The Summer Deal by Jill Shalvis is a beach read with some serious issues. Brynn is recovering from an embarrassing life choice when she runs into Eli, a camp crush from her teens, who offers her a place to live. He forgets to mention that her frenemy, Kinsey, also lives there and she is also seriously ill.

I loved Brynn’s moms. They were most definitely the best characters, full of love and spice. The story of the three roommates coming together was good, even if it ended a little too simplistic for me, but hey, that’s what summer reads are for! And the cover will look good at the pool or beach.

I’ve read 143 books so far this year.

On TV the last few weeks

We finished Ozark. I didn’t dislike the end to this series, but it lacked some of the punch the rest of the seasons had.

We watch Harlan Coben’s Hold Tight on Netflix. It was solid, like most of his book adaptations are.

Movies

Dark.
Silly.

Plans for the rest of the day

We’re planning a hike in the park after dinner, but right now I need to spend a few hours pulling out homeschool year together and getting it ready to be assessed. This is required by Ohio. We can choose taking a standardized test or having a teacher assessing progress. It’s time consuming, but a good way for me to personally assess what worked and what didn’t.

What about you? Anything fun this weekend?

April Favorites

I ended my book a day streak April 15th and my reading, as I feared it would, has fallen off a cliff. It’s been an extremely busy few weeks that will continue for a few more, so I am trying to sneak in more reading time. A real bonus of taking my time with books is that I’ve completely abandoned two audiobooks already whereas before I would have probably powered through just to finish. I love the luxury of just moving on, abandoned books in my wake.

I finished 23 books in April, bringing my yearly total to 139. I read 7 fiction, 4 nonfiction, 7 kids nonfiction picture books, 4 kids fiction picture books, and 1 kids nonfiction chapter book.

My 5 favorites were

A Sparrow’s Disappearing Home by Mary Ellen Klukow and Albert Pinilla, 5/5 stars, Nonfiction kids picture book, 24 pages, 2019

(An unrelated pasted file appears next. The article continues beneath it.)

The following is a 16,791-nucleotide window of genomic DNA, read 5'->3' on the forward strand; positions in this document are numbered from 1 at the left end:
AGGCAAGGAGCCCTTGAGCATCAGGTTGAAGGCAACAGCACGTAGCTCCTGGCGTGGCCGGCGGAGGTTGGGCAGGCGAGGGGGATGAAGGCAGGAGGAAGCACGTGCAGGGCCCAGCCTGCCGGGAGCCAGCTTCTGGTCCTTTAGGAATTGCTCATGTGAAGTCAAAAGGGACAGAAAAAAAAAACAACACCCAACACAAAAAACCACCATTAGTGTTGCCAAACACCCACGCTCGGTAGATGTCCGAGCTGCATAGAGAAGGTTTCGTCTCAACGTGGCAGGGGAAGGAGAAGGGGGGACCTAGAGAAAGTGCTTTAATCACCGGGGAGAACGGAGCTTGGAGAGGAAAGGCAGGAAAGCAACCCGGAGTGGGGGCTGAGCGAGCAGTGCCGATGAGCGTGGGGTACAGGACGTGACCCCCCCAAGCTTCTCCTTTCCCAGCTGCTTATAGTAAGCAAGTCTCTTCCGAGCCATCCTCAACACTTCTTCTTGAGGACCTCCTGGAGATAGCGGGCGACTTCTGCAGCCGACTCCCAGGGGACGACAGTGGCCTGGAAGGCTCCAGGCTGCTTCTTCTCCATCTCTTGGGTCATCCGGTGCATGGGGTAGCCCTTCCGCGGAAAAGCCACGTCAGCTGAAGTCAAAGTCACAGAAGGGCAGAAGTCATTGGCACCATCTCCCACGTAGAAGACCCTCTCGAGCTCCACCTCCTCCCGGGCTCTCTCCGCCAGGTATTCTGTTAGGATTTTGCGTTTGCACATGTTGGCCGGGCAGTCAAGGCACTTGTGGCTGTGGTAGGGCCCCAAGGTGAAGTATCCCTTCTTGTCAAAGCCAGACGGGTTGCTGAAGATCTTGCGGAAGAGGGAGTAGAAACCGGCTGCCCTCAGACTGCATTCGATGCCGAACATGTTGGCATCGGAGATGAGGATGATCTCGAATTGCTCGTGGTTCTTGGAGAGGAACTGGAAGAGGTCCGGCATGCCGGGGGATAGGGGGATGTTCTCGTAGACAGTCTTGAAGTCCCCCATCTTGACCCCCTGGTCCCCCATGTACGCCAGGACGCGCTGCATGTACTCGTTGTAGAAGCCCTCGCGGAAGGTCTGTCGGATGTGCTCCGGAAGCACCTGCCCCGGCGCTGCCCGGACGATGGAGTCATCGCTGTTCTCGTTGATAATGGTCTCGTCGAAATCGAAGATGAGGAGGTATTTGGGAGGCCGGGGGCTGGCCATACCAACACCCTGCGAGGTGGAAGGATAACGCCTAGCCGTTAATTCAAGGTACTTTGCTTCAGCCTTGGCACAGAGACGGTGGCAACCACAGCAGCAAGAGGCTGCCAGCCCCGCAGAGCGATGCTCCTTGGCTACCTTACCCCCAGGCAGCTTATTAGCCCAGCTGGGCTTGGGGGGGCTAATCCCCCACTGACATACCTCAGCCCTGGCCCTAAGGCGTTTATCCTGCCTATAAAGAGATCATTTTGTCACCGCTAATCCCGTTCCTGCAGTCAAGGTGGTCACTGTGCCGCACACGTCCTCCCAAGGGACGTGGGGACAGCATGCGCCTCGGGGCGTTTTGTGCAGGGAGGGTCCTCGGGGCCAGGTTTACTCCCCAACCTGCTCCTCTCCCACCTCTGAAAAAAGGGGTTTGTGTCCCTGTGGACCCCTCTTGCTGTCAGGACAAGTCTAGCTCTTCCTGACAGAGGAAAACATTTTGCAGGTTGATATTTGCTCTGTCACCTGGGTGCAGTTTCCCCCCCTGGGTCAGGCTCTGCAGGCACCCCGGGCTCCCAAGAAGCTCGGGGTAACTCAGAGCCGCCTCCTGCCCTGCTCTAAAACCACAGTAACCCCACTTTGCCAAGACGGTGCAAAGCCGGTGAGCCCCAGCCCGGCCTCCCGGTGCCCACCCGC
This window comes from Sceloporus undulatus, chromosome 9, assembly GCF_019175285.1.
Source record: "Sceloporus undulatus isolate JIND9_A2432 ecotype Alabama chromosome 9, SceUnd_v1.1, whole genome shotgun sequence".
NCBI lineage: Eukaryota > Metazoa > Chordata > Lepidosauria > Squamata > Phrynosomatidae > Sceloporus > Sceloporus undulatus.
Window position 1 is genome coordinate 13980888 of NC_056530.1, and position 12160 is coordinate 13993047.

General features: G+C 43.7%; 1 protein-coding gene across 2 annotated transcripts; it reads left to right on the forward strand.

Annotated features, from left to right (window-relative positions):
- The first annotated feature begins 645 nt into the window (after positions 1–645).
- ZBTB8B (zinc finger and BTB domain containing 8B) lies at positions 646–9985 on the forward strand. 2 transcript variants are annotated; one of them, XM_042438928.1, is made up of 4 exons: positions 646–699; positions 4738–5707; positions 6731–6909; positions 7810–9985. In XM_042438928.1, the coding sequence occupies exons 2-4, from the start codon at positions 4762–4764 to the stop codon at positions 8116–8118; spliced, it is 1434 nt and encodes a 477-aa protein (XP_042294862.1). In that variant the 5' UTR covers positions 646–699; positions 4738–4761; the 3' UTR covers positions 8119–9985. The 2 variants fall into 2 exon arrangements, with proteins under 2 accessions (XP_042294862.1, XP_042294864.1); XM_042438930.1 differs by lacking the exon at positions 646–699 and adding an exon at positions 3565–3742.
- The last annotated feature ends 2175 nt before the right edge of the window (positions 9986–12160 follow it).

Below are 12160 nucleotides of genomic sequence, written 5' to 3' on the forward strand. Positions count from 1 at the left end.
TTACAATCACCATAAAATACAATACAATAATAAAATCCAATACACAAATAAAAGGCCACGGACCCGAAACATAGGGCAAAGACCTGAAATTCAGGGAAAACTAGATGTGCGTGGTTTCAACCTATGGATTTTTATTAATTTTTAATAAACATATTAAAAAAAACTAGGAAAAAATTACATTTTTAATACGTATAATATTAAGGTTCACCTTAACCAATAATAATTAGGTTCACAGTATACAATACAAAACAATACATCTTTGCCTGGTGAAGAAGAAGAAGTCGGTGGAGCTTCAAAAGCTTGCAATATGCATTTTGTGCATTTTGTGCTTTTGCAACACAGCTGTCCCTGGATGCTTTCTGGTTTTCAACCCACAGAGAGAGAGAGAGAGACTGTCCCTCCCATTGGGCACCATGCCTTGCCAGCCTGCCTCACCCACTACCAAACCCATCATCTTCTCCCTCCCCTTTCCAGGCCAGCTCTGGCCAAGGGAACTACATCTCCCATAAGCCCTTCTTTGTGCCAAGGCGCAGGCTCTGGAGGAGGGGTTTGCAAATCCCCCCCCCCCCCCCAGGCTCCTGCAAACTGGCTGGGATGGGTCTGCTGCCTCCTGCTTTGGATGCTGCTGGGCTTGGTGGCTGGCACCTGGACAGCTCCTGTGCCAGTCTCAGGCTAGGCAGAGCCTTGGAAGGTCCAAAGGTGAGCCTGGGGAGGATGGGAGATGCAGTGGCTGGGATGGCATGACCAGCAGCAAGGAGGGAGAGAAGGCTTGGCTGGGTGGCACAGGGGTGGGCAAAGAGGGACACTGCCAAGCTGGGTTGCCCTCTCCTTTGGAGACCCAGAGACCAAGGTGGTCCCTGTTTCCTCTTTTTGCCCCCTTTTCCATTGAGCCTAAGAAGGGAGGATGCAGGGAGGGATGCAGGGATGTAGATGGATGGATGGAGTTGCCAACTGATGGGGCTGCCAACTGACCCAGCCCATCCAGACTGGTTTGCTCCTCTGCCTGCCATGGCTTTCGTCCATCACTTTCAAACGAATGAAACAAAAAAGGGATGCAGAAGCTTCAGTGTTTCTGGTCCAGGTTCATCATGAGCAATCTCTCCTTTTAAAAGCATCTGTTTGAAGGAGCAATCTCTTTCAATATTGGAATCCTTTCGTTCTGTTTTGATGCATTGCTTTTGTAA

One of our Earth Day reads and I loved everything about it. The illustrations were fabulous and the story of the sparrow’s search for his native habitat in an increasingly hostile world was powerful. The story ended by showing the heroes that were doing something about it, those working to save the environment and the birds. It also had a list of ways to help the birds and a map. This is part of a series and you can be sure we’ll be checking out the rest.

Infinity and Me by Gabi Swiatkowska and Kate Hosford, 5/5 stars, 32 pages, 2012

A beautifully illustrated book about infinity. Infinity is a big, huge thing for small kids and somehow this book makes it work. We follow a girl as she asks her classmates and some adults in her life what they think infinity looks like and, not surprisingly, everyone has a different answer. This had a sweet ending and led to a good discussion.

The Last Kind Words by Tom Piccirilli, 4.25/5 stars, 320 pages, 2012

Terrier Rand was from a notorious family of thieves. They were all good at stealing money, wallets, expensive items from your house, and doing it without violence. Until Collie goes on a bloody rampage leaving 8 dead. As Terry comes home for the lethal injection of his brother he finds himself more fearful than ever of the blood that runs through him.

I was drawn into this one right away and loved the balance between action and introspection. The Rand family was captivating and I loved the gritty reality of them. Terry has a follow up book and I’m going to have to see what Terry does next.

Falling by TJ Newman, 4.25/5 stars, 304 pages, 2021

Are you a fearful flightier? Terrified at turbulence? Skittish of soaring 20,000 feet in the air? Me too! And yet this thriller managed to entertain not invoke nightmares.

The pilot’s family has been kidnapped and he is ordered to crash the plane or they will die. Will he choose his family or the souls onboard his plane?